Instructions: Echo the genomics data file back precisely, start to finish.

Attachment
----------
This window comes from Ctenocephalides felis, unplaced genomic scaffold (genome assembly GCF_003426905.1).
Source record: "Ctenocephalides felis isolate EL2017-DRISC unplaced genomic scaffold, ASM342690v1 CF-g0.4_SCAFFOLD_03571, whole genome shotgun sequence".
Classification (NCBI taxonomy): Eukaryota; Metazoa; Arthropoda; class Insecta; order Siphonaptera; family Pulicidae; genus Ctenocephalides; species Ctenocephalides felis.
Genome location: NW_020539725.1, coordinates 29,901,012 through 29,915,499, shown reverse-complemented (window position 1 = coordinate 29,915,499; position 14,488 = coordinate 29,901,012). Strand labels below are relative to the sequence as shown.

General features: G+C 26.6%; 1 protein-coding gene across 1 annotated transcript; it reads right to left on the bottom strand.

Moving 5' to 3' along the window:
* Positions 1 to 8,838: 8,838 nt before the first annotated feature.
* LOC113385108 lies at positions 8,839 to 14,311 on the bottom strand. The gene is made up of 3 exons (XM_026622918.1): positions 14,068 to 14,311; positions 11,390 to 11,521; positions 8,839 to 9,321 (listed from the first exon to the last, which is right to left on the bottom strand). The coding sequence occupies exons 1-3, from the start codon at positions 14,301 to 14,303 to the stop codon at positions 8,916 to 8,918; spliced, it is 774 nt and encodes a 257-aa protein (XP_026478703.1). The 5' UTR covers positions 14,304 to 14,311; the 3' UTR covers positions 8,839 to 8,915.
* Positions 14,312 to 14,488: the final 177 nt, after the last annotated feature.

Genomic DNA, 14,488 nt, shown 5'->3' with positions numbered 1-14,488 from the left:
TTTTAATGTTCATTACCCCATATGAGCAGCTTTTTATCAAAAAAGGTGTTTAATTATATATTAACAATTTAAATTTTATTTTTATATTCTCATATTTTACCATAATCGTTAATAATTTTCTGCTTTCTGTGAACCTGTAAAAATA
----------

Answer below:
This window comes from Ctenocephalides felis, unplaced genomic scaffold (genome assembly GCF_003426905.1).
Source record: "Ctenocephalides felis isolate EL2017-DRISC unplaced genomic scaffold, ASM342690v1 CF-g0.4_SCAFFOLD_03571, whole genome shotgun sequence".
Classification (NCBI taxonomy): Eukaryota; Metazoa; Arthropoda; class Insecta; order Siphonaptera; family Pulicidae; genus Ctenocephalides; species Ctenocephalides felis.
Genome location: NW_020539725.1, coordinates 29,901,012 through 29,915,499, shown reverse-complemented (window position 1 = coordinate 29,915,499; position 14,488 = coordinate 29,901,012). Strand labels below are relative to the sequence as shown.

General features: G+C 26.6%; 1 protein-coding gene across 1 annotated transcript; it reads right to left on the bottom strand.

Moving 5' to 3' along the window:
* Positions 1 to 8,838: 8,838 nt before the first annotated feature.
* LOC113385108 lies at positions 8,839 to 14,311 on the bottom strand. The gene is made up of 3 exons (XM_026622918.1): positions 14,068 to 14,311; positions 11,390 to 11,521; positions 8,839 to 9,321 (listed from the first exon to the last, which is right to left on the bottom strand). The coding sequence occupies exons 1-3, from the start codon at positions 14,301 to 14,303 to the stop codon at positions 8,916 to 8,918; spliced, it is 774 nt and encodes a 257-aa protein (XP_026478703.1). The 5' UTR covers positions 14,304 to 14,311; the 3' UTR covers positions 8,839 to 8,915.
* Positions 14,312 to 14,488: the final 177 nt, after the last annotated feature.

Genomic DNA, 14,488 nt, shown 5'->3' with positions numbered 1-14,488 from the left:
TTTTAATGTTCATTACCCCATATGAGCAGCTTTTTATCAAAAAAGGTGTTTAATTATATATTAACAATTTAAATTTTATTTTTATATTCTCATATTTTACCATAATCGTTAATAATTTTCTGCTTTCTGTGAACCTGTAAAAATA